• Through community collaboration it will provide outstanding social services for the residents. The project is located in the South Hayward community, home to the South Hayward Neighborhood Collaborative, a social service network formed to improve the community and economic access for its residents. Eden Housing, the project sponsor, is a member of the Collaborative and will be partnering with other members to bring a wide array of services to our residents including after school programming for the children and financial literacy and other important employment and life support for our families.
  • It received widespread community support from the city of Hayward, Alameda County, and the state of California. Beyond the support of elected officials and funding sources, the project was well received by the immediate neighborhood and was approved with no opposition during the land use approvals stage.
  • It is a creative solution to the challenge that many communities face—the reuse of small, substandard commercial sites. What was once a hodgepodge of underutilized or abandoned commercial structures is now home to 57 working families and an asset to the neighborhood.

Sara Conner Court was developed by a limited partnership formed by Eden Housing, Inc. Founded in 1968, Eden is one of California’s oldest nonprofit housing development corporations. Since its inception, Eden has developed nearly 5,000 units of affordable housing in the Bay Area and the Central Valley. In addition to its development company, Eden has two operating affiliates, Eden Housing Management, Inc. and Eden Housing Resident Services, Inc., which together provide property management and resident services programming to Eden-sponsored developments.
The project exemplifies solutions to a common challenge that older cities face in the revitalization of small urban infill sites—reusing a blighted, substandard commercial site that is also contaminated. Eden’s solution for this site literally transformed brown to green. Not only is Sara Conner Court one of the first GreenPoint rated projects in Alameda County, it revitalized a brownfield site previously occupied by a milk- and juice-processing plant, gas station, and dry cleaner. The prior uses, particularly the dry cleaner, resulted in a site with substandard soil conditions and the presence of toxins. Eden’s work to develop affordable housing on the site resulted in a complete remediation of the site, making it an asset instead of a liability for the community.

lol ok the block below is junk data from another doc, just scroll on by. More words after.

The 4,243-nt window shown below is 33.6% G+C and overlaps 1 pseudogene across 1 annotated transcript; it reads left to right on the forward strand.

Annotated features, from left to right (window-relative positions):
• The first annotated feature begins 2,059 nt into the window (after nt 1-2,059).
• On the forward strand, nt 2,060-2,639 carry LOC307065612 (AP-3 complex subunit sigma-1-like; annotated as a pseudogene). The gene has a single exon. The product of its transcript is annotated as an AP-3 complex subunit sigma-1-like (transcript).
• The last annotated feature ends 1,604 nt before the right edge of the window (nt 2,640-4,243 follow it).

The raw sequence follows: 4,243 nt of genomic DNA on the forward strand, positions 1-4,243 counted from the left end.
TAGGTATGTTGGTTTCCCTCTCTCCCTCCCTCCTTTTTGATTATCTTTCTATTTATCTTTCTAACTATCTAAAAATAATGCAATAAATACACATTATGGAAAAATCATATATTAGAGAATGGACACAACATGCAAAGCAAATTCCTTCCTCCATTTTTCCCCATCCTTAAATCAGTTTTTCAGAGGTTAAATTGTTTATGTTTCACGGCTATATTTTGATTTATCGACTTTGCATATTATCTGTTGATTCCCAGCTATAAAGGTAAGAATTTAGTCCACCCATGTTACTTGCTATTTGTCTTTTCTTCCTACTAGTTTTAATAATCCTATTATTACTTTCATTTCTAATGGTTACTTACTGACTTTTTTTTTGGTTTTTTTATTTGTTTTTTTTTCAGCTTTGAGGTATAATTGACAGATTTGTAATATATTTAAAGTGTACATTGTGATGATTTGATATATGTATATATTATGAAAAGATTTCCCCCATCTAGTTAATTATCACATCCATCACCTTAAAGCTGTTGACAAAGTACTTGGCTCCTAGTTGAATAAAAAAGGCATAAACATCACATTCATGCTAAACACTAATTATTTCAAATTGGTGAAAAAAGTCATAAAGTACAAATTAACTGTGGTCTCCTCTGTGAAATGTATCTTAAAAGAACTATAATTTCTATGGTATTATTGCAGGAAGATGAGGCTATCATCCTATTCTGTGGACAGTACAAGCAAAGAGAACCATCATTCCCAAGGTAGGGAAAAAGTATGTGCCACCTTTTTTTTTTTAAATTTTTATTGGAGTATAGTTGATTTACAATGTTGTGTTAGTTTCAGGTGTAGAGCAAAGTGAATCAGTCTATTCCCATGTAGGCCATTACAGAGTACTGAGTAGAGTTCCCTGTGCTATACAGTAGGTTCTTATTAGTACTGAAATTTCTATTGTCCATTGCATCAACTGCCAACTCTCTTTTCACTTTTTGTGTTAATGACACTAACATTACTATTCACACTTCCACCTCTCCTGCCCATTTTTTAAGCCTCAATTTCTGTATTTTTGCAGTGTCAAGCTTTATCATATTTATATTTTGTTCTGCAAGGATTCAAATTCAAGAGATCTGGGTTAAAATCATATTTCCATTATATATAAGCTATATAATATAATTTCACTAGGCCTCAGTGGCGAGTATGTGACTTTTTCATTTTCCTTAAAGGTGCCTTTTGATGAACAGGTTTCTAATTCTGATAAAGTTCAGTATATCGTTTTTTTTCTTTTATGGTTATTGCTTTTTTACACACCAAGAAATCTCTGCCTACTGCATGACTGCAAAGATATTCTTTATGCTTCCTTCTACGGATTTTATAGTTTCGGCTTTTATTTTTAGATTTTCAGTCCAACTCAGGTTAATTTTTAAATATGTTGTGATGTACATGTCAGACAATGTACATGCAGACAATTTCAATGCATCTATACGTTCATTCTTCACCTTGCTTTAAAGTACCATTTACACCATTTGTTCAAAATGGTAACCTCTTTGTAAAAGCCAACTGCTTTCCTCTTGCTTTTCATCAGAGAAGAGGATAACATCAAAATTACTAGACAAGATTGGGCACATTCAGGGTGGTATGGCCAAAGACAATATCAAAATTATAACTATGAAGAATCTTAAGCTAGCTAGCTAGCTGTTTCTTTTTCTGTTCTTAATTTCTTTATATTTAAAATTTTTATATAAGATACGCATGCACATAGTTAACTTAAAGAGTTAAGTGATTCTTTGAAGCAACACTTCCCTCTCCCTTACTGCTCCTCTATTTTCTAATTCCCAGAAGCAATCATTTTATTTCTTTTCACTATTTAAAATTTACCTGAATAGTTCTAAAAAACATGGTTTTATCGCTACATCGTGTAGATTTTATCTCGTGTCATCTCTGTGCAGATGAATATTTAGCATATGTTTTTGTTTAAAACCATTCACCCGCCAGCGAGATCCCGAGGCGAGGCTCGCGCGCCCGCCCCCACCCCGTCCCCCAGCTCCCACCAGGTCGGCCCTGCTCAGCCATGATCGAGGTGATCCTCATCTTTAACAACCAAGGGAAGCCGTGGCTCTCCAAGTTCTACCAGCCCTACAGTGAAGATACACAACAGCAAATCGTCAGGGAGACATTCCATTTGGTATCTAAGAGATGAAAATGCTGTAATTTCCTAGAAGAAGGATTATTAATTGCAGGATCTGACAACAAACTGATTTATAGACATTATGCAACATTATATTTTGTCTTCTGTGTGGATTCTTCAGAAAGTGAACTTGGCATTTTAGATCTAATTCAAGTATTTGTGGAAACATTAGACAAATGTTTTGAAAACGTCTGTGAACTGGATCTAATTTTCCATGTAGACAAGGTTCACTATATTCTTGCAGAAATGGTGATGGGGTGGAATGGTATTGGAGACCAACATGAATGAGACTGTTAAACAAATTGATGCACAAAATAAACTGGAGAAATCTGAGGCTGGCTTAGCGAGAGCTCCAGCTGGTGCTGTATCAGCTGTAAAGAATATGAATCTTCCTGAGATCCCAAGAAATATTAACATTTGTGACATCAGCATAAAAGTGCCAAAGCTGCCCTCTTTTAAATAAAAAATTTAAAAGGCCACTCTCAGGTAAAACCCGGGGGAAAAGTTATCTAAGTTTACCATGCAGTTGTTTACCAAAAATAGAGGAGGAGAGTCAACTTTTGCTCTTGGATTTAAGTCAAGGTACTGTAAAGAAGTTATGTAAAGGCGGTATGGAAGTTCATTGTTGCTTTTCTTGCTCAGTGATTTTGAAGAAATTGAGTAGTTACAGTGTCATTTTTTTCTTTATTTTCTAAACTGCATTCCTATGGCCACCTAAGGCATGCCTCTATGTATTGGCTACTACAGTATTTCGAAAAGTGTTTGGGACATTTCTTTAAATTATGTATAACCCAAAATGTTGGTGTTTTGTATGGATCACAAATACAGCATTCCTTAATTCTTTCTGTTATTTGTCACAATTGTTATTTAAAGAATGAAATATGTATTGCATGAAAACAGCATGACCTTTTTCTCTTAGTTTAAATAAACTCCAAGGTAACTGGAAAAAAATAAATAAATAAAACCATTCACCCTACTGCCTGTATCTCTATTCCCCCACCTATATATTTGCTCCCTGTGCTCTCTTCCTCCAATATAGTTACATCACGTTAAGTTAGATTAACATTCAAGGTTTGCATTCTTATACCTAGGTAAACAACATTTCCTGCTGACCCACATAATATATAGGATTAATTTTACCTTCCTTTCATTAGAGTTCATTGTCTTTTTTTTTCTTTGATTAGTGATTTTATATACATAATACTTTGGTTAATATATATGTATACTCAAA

Eden is working with its tax credit investor, Enterprise Social Investment Corporation, and its underlying investor Bank of America to use a brownfield tax incentive that allows the cost of the cleanup, which is not allowable in tax credit basis, to be entirely expensed in the first year rather than over the usual five years. Although the investor has not yet committed to utilizing this tax incentive, Eden will have provided education on a new tool that investors can consider valuing in future brownfield redevelopments.

In the development of Sara Conner Court, Eden was committed to creating a community that goes beyond safe, attractive, and affordable, to be environmentally friendly and healthy. Sara Conner Court was one of the first developments to be certified under a new Bay Area green building rating system called GreenPoint. To achieve this rating, the development team improved environmental performance while maintaining affordability by focusing on fundamental strategies such as solar orientation, natural ventilation, energy efficiency, durability, and healthy materials.

Q. How does this project represent an innovative solution to a specific development challenge?

A. The Bay Area is essentially built out, and there are very few vacant sites available for the development of new housing. The lack of available land not only pushes land prices to high levels, it requires creative reuse of sites that might not be considered housing sites. Logical candidates are smaller, substandard or blighted commercial sites that no longer provide a useful asset to communities. Sara Conner Court offers a model for reuse of smaller urban infill sites that can be replicated in other areas. The redevelopment of the site as affordable housing allowed the community to leverage specific affordable housing resources that would not be available to market-rate developments—redevelopment affordable housing set-aside, HOME, and community development block grant funds—that made it possible to accumulate funding to clean up the contamination on the site. Finally, the project goes beyond the funding thresholds for green building and offers an example of how developments can be green without incurring inordinate expense.